The Central Intelligence Agency generate favorable publicity to successfully promote small anti-Communist political groups into positions of leadership in two countries during the 1950s, former Director William E. Colby said yesterday.
Colby, testifying before the House Intelligence Committee, did not reveal the names of the countries. But he said the political situation in each was dramatically reversed after a CIA-directed public relations barrage was unleashed relatively insignificant political organization was transformed into a potent national power.
The fomer intelligence chief, who was CIA director from 1973 to 1976, citied the countries as examples of how the CIA was abale to "create facts" with manipulation of the press.
"In other words, if you do the job well it becomes true," said Rep. Les Aspin (D-Wis.) who presided at the committee hearing.
"Yes." answered Colby.
"I'm not sure that is what we want to have happen," said Aspin.
Colby acknowledged that in seeking to influence foreign political developments the CIA used both American and foreign reporters and news services. In addition, Colby said, the CIA dispatched its own employees "on intelligence missions abroad who served as real or pretended journalists."
The practive has drawn sharp criticism from within and outside the news business, and several CIA directors - including Colby - have cut back on using American reporters for CIA missions in recent years. Last month, Director Standfield Turner issued a directive noting the CIA would no longer enter into any relationship with full or part-time journalists to carry out intelligence activities.
In his testimony before the House committee, which is holding hearings on the relationship between the CIA and the press, Colby said he was in general agreement with Turner's directive. But he warned against totally cutting the CIA's ties with the press.
"I strongly recommended that we not establish any blanket prohibition against any relationship whatsoever between American journalists and intelligence services," Colby said. He urged that such relations be kept between foreign journalists and the CIA.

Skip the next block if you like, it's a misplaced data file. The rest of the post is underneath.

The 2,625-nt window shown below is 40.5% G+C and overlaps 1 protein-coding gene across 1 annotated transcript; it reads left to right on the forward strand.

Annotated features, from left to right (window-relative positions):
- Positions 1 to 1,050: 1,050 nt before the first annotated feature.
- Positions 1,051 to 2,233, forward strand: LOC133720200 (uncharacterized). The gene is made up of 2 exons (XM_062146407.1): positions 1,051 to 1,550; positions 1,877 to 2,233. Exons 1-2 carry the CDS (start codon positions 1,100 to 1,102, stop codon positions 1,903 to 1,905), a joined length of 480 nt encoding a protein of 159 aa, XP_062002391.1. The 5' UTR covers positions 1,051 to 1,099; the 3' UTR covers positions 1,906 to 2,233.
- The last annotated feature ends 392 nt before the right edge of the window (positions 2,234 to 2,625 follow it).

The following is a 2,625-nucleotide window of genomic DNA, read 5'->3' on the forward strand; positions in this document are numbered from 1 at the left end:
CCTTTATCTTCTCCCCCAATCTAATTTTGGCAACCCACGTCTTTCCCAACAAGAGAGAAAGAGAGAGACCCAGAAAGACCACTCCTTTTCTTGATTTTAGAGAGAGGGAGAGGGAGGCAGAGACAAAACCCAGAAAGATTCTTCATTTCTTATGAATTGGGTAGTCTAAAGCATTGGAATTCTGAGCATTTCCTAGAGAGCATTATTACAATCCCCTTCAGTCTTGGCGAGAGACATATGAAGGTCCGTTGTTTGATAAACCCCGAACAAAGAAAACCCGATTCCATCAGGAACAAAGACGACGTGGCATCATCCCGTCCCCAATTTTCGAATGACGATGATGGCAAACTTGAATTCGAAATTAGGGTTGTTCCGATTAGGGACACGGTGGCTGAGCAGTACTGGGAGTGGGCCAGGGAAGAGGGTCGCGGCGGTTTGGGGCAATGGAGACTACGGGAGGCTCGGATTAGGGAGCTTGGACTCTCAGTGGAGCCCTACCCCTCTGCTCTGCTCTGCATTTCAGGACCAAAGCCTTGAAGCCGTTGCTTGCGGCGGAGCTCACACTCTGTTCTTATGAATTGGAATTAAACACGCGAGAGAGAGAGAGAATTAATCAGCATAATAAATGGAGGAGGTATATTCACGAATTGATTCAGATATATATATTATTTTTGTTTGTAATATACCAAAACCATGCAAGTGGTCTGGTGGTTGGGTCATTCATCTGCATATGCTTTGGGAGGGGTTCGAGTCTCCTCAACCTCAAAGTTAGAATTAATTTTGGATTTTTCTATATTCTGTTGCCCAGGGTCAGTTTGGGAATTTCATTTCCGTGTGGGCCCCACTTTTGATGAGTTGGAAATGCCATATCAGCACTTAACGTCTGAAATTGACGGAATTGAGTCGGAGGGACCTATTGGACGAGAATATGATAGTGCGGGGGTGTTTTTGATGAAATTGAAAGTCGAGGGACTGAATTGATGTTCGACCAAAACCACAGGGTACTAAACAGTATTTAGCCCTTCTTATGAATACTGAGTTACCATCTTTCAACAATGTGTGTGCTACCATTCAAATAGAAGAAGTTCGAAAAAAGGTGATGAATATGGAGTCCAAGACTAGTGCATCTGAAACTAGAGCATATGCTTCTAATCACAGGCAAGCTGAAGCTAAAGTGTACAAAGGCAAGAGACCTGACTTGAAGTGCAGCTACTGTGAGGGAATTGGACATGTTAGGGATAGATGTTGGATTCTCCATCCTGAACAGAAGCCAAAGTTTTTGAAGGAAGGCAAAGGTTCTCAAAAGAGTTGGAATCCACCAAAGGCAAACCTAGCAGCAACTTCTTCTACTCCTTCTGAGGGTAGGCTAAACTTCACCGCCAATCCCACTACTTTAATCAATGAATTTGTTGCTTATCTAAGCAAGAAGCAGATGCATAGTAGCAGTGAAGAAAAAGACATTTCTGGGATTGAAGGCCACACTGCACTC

The problem, said Colby, is that U.S. intelligence agencies are gradually seeing their sources of information being whittled away. He criticized federal prohibitions against recruiting CIA informants from the Peace Corps, the Fullbright scholar program, the U.S. Information Agency and the U.S. Agency for International Development.
"Additional groups," said Colby, "are clamoring to be admitted into this charmed circle."
He urged that the restrictions be loosened somewhat to allow certain federal agencies to employ small numbers of intelligence officers "under proper administrative procedures."
Colby admitted, however, that the need for such covert operatives has shrunk drastically since the 1950s and early 1960s when the Cold War was at its height. At that time, the said, up to 50 per cent of the CIA's budget went for clandestine activity. Now the figures is around 2 per cent and the CIA has announced it is cutting one-fourth of its operations, or clandestine branch , and shifting emphasis toward technological intelligence gathering.
While the CIA employed American journalists in some cases in the past, Colby called reports that the CIA dominated U.S. media output "a myth." He gave no figure during his testimony on the number of U.S. reporters the CIA used or who the reporters were.
Colby said that he had employed journalists himself for various intelligence missions when he was a CIA officer abroad. "I had a clear understanding," he said, "that they did their intelligence work for me, but that the news reports they wrote were a matter between themselves and their editors and not given prior clearance or direction by me."
When he became director, Colby said, he was approched by a number of persons in the news business with suggestions that the CIA purchase a failing newspaper and run it as a proprietary operation of its own. Although there have been reports of such operations by the CIA, Colby said he always rejected the proposals.
"I really didn't want to get involved with a newspaper," Colby said. "It's a terrible nuisance. Everybody back in headquarters wants to run it."